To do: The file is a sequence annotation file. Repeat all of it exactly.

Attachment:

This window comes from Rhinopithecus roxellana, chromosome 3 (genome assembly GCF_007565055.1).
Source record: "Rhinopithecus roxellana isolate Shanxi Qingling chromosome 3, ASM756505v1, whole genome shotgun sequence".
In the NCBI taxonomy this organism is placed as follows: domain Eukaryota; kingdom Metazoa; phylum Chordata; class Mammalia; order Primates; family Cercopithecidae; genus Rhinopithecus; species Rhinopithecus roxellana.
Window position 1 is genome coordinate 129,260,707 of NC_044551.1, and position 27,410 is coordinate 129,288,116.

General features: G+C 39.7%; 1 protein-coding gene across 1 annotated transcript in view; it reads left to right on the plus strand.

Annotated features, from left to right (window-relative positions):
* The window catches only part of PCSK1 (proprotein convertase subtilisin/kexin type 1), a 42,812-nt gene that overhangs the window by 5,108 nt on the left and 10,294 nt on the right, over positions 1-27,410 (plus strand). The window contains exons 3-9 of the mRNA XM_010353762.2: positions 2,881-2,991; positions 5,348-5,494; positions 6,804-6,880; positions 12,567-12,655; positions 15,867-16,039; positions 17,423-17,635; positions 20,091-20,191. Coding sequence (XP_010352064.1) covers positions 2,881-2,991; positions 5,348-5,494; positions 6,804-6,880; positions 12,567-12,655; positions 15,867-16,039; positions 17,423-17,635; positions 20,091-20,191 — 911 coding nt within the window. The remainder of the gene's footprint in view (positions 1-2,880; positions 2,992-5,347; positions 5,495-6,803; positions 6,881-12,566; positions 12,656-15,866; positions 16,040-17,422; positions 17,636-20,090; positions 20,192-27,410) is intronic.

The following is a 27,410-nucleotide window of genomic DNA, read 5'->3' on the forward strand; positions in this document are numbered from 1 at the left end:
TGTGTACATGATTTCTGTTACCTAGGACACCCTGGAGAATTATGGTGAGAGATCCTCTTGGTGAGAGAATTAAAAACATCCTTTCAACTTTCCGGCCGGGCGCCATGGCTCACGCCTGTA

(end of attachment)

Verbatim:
This window comes from Rhinopithecus roxellana, chromosome 3 (genome assembly GCF_007565055.1).
Source record: "Rhinopithecus roxellana isolate Shanxi Qingling chromosome 3, ASM756505v1, whole genome shotgun sequence".
In the NCBI taxonomy this organism is placed as follows: domain Eukaryota; kingdom Metazoa; phylum Chordata; class Mammalia; order Primates; family Cercopithecidae; genus Rhinopithecus; species Rhinopithecus roxellana.
Window position 1 is genome coordinate 129,260,707 of NC_044551.1, and position 27,410 is coordinate 129,288,116.

General features: G+C 39.7%; 1 protein-coding gene across 1 annotated transcript in view; it reads left to right on the plus strand.

Annotated features, from left to right (window-relative positions):
* The window catches only part of PCSK1 (proprotein convertase subtilisin/kexin type 1), a 42,812-nt gene that overhangs the window by 5,108 nt on the left and 10,294 nt on the right, over positions 1-27,410 (plus strand). The window contains exons 3-9 of the mRNA XM_010353762.2: positions 2,881-2,991; positions 5,348-5,494; positions 6,804-6,880; positions 12,567-12,655; positions 15,867-16,039; positions 17,423-17,635; positions 20,091-20,191. Coding sequence (XP_010352064.1) covers positions 2,881-2,991; positions 5,348-5,494; positions 6,804-6,880; positions 12,567-12,655; positions 15,867-16,039; positions 17,423-17,635; positions 20,091-20,191 — 911 coding nt within the window. The remainder of the gene's footprint in view (positions 1-2,880; positions 2,992-5,347; positions 5,495-6,803; positions 6,881-12,566; positions 12,656-15,866; positions 16,040-17,422; positions 17,636-20,090; positions 20,192-27,410) is intronic.

The following is a 27,410-nucleotide window of genomic DNA, read 5'->3' on the forward strand; positions in this document are numbered from 1 at the left end:
TGTGTACATGATTTCTGTTACCTAGGACACCCTGGAGAATTATGGTGAGAGATCCTCTTGGTGAGAGAATTAAAAACATCCTTTCAACTTTCCGGCCGGGCGCCATGGCTCACGCCTGTA